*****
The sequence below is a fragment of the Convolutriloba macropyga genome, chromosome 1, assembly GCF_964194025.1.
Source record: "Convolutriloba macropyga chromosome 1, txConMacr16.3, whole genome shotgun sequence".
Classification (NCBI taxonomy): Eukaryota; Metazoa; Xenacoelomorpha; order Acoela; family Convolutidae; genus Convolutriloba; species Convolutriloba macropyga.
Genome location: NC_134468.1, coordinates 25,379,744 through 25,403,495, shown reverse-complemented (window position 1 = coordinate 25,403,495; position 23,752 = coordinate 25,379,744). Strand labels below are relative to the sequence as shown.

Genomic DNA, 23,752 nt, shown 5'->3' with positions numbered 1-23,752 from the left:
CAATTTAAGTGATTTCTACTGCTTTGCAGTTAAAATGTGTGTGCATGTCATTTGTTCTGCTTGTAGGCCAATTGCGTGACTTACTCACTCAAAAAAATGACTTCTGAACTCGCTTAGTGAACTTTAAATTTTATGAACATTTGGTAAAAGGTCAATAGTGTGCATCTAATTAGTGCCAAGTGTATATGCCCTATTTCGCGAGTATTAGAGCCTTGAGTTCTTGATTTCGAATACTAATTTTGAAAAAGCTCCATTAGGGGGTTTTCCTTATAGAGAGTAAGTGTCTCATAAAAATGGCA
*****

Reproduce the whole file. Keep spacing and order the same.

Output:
The sequence below is a fragment of the Convolutriloba macropyga genome, chromosome 1, assembly GCF_964194025.1.
Source record: "Convolutriloba macropyga chromosome 1, txConMacr16.3, whole genome shotgun sequence".
Classification (NCBI taxonomy): Eukaryota; Metazoa; Xenacoelomorpha; order Acoela; family Convolutidae; genus Convolutriloba; species Convolutriloba macropyga.
Genome location: NC_134468.1, coordinates 25,379,744 through 25,403,495, shown reverse-complemented (window position 1 = coordinate 25,403,495; position 23,752 = coordinate 25,379,744). Strand labels below are relative to the sequence as shown.

Genomic DNA, 23,752 nt, shown 5'->3' with positions numbered 1-23,752 from the left:
CAATTTAAGTGATTTCTACTGCTTTGCAGTTAAAATGTGTGTGCATGTCATTTGTTCTGCTTGTAGGCCAATTGCGTGACTTACTCACTCAAAAAAATGACTTCTGAACTCGCTTAGTGAACTTTAAATTTTATGAACATTTGGTAAAAGGTCAATAGTGTGCATCTAATTAGTGCCAAGTGTATATGCCCTATTTCGCGAGTATTAGAGCCTTGAGTTCTTGATTTCGAATACTAATTTTGAAAAAGCTCCATTAGGGGGTTTTCCTTATAGAGAGTAAGTGTCTCATAAAAATGGCA